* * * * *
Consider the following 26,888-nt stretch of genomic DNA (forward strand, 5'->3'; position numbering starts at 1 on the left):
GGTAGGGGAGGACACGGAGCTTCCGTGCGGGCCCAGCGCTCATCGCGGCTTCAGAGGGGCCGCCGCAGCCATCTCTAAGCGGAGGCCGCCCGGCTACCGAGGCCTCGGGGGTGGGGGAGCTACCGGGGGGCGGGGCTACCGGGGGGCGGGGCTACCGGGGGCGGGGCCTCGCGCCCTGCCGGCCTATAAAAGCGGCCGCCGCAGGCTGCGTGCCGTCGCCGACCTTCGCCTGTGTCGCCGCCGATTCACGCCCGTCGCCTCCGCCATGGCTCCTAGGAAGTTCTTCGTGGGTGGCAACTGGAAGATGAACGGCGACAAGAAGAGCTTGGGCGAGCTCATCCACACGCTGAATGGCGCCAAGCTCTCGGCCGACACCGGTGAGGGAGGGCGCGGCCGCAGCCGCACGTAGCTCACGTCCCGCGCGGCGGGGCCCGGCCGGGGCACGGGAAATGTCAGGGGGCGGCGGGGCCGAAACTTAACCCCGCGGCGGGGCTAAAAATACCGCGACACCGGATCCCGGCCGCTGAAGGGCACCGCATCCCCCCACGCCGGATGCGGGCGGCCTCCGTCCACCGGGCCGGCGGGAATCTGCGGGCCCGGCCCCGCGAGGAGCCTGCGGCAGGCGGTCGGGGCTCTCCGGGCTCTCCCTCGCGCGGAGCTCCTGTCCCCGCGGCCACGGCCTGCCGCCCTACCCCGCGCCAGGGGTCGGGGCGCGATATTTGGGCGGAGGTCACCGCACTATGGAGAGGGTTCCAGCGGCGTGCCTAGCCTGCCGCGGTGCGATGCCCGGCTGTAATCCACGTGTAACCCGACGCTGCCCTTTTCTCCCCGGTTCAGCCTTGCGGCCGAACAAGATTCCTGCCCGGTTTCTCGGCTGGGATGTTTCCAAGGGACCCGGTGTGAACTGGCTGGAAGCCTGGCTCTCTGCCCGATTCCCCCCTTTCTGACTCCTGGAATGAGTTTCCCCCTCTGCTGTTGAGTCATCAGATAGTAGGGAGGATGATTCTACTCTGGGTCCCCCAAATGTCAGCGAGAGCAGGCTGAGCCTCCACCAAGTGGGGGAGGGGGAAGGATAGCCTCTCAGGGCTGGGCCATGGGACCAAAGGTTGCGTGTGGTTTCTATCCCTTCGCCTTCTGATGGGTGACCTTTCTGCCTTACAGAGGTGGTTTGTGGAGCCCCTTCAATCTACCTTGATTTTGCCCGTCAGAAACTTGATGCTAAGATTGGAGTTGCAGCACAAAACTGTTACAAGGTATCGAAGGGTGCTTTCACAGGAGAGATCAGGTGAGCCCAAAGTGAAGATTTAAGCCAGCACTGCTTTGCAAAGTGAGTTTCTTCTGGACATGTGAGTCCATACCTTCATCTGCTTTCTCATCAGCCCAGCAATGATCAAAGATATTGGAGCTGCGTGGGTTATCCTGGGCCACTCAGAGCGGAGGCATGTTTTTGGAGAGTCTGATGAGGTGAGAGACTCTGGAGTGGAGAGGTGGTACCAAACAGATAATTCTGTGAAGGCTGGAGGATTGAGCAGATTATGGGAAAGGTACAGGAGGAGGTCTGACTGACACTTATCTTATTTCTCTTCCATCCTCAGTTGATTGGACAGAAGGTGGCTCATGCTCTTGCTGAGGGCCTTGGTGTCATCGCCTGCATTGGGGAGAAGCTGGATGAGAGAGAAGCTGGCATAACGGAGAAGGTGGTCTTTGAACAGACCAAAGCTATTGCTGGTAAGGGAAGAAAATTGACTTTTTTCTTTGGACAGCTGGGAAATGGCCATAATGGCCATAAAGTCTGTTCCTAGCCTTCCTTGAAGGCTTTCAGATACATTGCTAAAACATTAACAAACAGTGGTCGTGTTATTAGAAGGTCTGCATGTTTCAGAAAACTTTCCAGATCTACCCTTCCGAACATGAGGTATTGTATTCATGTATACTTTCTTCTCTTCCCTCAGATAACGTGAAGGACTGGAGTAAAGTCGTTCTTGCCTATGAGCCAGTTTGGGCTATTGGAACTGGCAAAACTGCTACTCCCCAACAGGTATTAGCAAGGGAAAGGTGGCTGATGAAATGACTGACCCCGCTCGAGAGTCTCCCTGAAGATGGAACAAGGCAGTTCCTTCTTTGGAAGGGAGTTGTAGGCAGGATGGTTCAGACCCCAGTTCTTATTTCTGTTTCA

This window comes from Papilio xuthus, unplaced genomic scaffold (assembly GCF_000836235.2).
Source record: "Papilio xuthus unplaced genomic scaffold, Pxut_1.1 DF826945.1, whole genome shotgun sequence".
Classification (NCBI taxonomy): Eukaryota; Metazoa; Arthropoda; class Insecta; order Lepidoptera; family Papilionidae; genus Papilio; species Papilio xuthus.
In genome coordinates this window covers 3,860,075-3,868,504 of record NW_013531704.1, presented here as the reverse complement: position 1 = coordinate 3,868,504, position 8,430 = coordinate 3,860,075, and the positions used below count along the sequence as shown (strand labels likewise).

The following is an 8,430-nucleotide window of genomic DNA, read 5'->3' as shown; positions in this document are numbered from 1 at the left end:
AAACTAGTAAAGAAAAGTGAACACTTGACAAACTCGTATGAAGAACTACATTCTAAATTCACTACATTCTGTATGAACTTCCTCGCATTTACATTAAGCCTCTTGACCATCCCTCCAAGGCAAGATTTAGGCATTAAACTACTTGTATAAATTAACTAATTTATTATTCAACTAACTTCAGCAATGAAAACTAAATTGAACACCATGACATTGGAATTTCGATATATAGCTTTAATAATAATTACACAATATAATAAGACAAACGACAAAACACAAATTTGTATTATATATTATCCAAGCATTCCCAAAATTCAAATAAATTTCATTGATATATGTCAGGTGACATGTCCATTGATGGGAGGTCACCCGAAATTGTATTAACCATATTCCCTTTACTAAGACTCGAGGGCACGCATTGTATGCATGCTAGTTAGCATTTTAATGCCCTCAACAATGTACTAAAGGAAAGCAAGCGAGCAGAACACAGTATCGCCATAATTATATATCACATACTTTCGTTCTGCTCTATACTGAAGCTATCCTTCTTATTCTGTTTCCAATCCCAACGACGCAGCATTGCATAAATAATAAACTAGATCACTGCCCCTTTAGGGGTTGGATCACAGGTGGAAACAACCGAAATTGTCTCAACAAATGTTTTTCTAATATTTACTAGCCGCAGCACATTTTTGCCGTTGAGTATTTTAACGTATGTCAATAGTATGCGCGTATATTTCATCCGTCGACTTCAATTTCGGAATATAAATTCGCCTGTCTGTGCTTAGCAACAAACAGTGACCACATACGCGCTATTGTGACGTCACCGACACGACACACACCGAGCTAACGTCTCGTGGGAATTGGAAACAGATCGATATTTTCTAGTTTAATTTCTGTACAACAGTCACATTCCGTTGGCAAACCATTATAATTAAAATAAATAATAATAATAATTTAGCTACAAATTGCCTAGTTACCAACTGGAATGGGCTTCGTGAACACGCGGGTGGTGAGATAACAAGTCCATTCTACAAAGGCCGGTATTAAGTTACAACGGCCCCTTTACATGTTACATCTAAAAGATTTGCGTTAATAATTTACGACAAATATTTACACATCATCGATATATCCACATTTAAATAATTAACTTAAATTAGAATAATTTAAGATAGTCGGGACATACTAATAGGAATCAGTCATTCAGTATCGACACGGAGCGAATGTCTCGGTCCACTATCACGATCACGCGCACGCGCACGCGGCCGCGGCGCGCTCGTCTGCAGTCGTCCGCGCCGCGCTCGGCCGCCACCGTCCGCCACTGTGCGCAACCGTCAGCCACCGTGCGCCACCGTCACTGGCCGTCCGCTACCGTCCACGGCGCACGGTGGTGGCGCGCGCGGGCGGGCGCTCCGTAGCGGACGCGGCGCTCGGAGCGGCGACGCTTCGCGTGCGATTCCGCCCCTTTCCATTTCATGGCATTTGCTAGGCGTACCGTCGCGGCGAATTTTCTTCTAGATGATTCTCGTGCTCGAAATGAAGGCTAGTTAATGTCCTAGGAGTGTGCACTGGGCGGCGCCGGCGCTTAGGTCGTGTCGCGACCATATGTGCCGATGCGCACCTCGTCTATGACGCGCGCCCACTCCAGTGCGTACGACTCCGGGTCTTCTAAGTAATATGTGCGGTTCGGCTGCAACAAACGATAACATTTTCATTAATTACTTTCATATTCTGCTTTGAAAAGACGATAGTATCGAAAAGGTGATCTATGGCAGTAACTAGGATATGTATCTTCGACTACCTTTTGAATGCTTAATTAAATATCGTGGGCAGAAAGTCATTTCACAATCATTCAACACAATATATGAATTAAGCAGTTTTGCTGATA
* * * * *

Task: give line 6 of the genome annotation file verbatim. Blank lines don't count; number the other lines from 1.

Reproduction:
In genome coordinates this window covers 3,860,075-3,868,504 of record NW_013531704.1, presented here as the reverse complement: position 1 = coordinate 3,868,504, position 8,430 = coordinate 3,860,075, and the positions used below count along the sequence as shown (strand labels likewise).